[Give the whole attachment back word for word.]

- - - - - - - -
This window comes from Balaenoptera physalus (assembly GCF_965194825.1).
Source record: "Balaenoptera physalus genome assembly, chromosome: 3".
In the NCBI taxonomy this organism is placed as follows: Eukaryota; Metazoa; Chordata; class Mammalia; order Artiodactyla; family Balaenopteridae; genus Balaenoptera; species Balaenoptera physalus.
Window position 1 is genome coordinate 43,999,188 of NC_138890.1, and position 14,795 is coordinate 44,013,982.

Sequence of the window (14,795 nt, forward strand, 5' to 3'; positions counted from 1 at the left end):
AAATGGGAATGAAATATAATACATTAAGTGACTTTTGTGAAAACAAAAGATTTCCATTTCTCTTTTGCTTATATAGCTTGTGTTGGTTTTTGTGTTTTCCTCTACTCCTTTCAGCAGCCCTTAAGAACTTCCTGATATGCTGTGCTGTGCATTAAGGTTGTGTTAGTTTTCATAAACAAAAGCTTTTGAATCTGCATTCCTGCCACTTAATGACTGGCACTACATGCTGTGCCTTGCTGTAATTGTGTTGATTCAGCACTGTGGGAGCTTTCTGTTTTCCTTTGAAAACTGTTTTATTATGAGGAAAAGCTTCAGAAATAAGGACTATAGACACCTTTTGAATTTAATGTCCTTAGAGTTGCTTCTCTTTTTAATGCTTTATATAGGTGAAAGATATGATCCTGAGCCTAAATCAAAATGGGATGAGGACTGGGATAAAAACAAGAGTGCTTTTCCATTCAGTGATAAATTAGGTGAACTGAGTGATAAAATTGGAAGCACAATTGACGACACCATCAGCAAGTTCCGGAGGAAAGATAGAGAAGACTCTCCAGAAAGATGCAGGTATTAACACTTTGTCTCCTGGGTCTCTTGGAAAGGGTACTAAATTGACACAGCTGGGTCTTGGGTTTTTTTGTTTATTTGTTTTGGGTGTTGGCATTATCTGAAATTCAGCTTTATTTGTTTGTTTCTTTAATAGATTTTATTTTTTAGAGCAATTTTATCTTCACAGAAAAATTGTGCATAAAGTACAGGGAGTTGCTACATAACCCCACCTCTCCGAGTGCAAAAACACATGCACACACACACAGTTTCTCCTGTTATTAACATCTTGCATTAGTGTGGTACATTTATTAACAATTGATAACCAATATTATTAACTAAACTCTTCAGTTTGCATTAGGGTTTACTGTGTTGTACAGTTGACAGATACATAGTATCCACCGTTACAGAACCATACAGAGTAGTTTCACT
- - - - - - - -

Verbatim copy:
This window comes from Balaenoptera physalus (assembly GCF_965194825.1).
Source record: "Balaenoptera physalus genome assembly, chromosome: 3".
In the NCBI taxonomy this organism is placed as follows: Eukaryota; Metazoa; Chordata; class Mammalia; order Artiodactyla; family Balaenopteridae; genus Balaenoptera; species Balaenoptera physalus.
Window position 1 is genome coordinate 43,999,188 of NC_138890.1, and position 14,795 is coordinate 44,013,982.

Sequence of the window (14,795 nt, forward strand, 5' to 3'; positions counted from 1 at the left end):
AAATGGGAATGAAATATAATACATTAAGTGACTTTTGTGAAAACAAAAGATTTCCATTTCTCTTTTGCTTATATAGCTTGTGTTGGTTTTTGTGTTTTCCTCTACTCCTTTCAGCAGCCCTTAAGAACTTCCTGATATGCTGTGCTGTGCATTAAGGTTGTGTTAGTTTTCATAAACAAAAGCTTTTGAATCTGCATTCCTGCCACTTAATGACTGGCACTACATGCTGTGCCTTGCTGTAATTGTGTTGATTCAGCACTGTGGGAGCTTTCTGTTTTCCTTTGAAAACTGTTTTATTATGAGGAAAAGCTTCAGAAATAAGGACTATAGACACCTTTTGAATTTAATGTCCTTAGAGTTGCTTCTCTTTTTAATGCTTTATATAGGTGAAAGATATGATCCTGAGCCTAAATCAAAATGGGATGAGGACTGGGATAAAAACAAGAGTGCTTTTCCATTCAGTGATAAATTAGGTGAACTGAGTGATAAAATTGGAAGCACAATTGACGACACCATCAGCAAGTTCCGGAGGAAAGATAGAGAAGACTCTCCAGAAAGATGCAGGTATTAACACTTTGTCTCCTGGGTCTCTTGGAAAGGGTACTAAATTGACACAGCTGGGTCTTGGGTTTTTTTGTTTATTTGTTTTGGGTGTTGGCATTATCTGAAATTCAGCTTTATTTGTTTGTTTCTTTAATAGATTTTATTTTTTAGAGCAATTTTATCTTCACAGAAAAATTGTGCATAAAGTACAGGGAGTTGCTACATAACCCCACCTCTCCGAGTGCAAAAACACATGCACACACACACAGTTTCTCCTGTTATTAACATCTTGCATTAGTGTGGTACATTTATTAACAATTGATAACCAATATTATTAACTAAACTCTTCAGTTTGCATTAGGGTTTACTGTGTTGTACAGTTGACAGATACATAGTATCCACCGTTACAGAACCATACAGAGTAGTTTCACT